College Lacrosse Athletic Recruiting Process

Is the proliferation of showcases camps and tournaments a concern?
In some cases yes. If I wanted to, I could be at a lacrosse event every week of the year. The bad news is that there are so many events now that college coaches cannot possibly attend every one of them and some events are becoming watered down. You also have kids participating in 10 or 15 events a summer and by event 5 they are already burned out and some kids end up looking worse. There are other events that have 500 kids on 20 fields and it’s just difficult to see and evaluate everyone.

What’s your advice to a player who might not want to go the showcase route all summer but still needs some exposure?
Exposure is a tricky word because at the end of a day at a given event, the probability of your skills, academic background, and financial background matching up to all the schools in attendance is pretty low. Some kids try and get recruited by 60 schools thinking a higher number is better than trying to find 10 schools they might be a good fit for. At the end of the day, there are a lot of schools that you cannot play for and a lot of schools that will not offer the academic programs you should be looking for, so parents and kids need to be involved in the search and try to find programs that they may match up with. To answer your specific question – I would try to be proactive, put together a compelling resume and video, contact coaches, attend a few events, and possibly attend a camp at a college that you think you would be interested in and that you could possibly play for.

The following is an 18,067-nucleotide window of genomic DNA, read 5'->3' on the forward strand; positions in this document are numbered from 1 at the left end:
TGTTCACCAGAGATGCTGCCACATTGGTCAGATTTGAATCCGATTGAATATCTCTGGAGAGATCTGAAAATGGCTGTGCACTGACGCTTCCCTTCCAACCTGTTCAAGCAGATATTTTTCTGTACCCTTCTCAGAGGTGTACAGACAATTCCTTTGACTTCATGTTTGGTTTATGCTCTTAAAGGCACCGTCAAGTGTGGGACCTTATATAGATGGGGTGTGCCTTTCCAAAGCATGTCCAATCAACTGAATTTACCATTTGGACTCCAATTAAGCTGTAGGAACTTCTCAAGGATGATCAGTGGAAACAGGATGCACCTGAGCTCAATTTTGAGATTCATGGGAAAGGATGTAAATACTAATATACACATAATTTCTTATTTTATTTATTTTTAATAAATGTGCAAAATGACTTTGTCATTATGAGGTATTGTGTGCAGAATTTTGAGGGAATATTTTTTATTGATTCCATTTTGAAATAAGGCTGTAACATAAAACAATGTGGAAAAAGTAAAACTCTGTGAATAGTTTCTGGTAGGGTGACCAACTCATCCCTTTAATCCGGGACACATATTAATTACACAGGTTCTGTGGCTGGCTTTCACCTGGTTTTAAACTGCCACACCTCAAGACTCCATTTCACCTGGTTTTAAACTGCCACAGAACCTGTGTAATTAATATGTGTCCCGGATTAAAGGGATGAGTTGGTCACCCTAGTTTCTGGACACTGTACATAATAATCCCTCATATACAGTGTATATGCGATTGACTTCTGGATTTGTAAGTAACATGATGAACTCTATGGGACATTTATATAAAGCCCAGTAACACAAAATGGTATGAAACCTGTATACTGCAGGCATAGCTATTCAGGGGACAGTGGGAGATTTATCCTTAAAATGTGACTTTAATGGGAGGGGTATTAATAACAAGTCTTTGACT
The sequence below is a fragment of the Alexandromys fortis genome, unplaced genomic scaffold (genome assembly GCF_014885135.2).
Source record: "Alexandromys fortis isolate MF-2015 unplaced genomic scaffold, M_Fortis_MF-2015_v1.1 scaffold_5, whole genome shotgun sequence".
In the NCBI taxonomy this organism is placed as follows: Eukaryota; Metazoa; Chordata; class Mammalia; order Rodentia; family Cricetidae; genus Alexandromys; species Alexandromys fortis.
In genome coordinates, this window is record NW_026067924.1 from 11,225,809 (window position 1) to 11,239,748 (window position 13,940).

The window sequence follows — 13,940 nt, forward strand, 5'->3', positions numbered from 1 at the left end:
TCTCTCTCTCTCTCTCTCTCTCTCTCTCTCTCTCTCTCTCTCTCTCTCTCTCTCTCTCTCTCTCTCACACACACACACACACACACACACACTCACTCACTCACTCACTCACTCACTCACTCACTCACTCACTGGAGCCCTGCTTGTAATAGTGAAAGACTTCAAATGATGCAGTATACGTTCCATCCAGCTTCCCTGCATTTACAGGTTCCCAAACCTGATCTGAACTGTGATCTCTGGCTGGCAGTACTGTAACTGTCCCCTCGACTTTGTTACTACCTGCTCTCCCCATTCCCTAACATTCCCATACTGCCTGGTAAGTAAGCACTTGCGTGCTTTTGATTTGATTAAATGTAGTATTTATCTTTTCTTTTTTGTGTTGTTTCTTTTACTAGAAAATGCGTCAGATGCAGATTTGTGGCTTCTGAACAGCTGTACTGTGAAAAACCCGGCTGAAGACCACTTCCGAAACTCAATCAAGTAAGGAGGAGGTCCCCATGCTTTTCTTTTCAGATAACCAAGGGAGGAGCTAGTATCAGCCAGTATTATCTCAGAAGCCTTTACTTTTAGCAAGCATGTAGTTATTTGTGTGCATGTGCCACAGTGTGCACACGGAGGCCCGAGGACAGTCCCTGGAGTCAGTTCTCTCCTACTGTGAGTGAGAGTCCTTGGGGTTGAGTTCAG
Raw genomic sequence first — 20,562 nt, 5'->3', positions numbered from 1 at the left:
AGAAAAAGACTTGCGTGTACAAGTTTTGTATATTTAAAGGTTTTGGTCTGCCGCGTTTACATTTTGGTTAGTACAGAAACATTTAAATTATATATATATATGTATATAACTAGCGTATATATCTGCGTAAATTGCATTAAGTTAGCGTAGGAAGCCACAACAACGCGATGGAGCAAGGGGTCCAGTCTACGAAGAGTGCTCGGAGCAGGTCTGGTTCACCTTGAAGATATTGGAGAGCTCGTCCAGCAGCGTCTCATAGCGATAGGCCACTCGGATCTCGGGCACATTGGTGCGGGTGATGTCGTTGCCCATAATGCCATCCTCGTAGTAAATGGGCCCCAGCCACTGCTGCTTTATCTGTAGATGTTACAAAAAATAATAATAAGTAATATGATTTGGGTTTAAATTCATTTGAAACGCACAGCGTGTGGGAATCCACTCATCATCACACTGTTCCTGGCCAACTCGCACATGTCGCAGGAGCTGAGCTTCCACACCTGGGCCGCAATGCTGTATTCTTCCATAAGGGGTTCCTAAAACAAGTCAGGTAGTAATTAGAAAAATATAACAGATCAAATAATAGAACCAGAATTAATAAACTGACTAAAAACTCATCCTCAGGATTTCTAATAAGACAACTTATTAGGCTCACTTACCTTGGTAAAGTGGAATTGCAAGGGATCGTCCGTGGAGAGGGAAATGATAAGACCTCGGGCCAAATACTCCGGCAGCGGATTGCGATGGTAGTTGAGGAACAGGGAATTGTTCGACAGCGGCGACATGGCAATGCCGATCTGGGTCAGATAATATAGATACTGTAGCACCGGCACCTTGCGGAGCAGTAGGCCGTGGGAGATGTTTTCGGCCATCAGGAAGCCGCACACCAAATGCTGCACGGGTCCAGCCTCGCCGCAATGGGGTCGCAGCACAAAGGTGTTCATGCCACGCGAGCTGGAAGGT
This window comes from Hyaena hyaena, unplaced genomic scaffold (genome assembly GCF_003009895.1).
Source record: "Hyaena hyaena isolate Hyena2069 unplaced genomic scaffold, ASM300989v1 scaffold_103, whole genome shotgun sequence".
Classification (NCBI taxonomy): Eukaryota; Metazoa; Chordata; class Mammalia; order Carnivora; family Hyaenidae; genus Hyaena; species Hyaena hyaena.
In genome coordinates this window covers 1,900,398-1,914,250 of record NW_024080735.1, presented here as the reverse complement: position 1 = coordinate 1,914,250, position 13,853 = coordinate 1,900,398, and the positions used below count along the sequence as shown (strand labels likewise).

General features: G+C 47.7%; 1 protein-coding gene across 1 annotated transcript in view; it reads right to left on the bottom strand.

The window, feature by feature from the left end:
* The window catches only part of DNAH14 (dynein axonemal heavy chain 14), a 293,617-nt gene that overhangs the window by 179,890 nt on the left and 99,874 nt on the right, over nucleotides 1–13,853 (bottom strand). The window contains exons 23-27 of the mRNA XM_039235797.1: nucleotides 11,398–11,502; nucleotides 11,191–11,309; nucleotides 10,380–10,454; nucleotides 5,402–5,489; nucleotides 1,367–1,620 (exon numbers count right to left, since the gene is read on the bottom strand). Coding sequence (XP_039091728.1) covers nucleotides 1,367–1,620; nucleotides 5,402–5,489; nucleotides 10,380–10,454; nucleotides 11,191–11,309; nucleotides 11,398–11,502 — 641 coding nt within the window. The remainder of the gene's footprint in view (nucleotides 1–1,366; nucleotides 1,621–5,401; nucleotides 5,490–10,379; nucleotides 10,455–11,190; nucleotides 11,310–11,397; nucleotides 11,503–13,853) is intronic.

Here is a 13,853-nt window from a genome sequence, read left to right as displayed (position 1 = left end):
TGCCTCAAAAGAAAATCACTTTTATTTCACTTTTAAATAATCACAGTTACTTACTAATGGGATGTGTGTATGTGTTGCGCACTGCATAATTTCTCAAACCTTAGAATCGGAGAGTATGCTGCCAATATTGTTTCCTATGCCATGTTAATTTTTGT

How does video play a role in your recruiting efforts?
Nothing can replace seeing an athlete play in person, but I can have confidence in a player through a video. I am not a highlight tape guy, I like to see complete game films. I like to see athletic ability and how a player hustles. Highlight videos don’t always show those things. If you send a video, please make sure you identify what player you are as well!

What role did recruiting services play in your efforts?
Most of the stuff I received at Wheaton was worthless. Either the player didn’t fit the profile of the school academically or financially. We got a lot of stuff from Canadian kids who simply couldn’t afford the school. I am personally not a fan of services that are simply sending resumes of kids to coaches, it’s really not anything a parent or student could do on their own, and most kids are not a match for the program. Most things of value were from high school coaches who took the time to do video and resumes on their players. There was one high school I always dealt with that had a dedicated person that assisted athletes with preparing recruiting materials and videos and I always got quality information from them.

Will you go see a player at his request?
There are always time constraints and logistics involved with that, but I have had players call me up, express interest in my program, and ask if I would come to see a game, which I did. The player needs to do a little research on his part, on our school and program, but if he has done that, thinks he can play for me, and shows an interest, I will make every effort to go see him play.

What else can a recruit do to help them get recruited?
I think one important and overlooked factor is time. Lacrosse is a spring sport, and senior year is far too late to evaluate a player. We can’t see you play senior year, so we need to hear from you in your junior year if you want us to come see you play. The sooner you get on my radar, the more time I have to possibly evaluate you.

Coach, thank you for your time and best of luck in your new program. Any players interested in Saint Leo can find more information at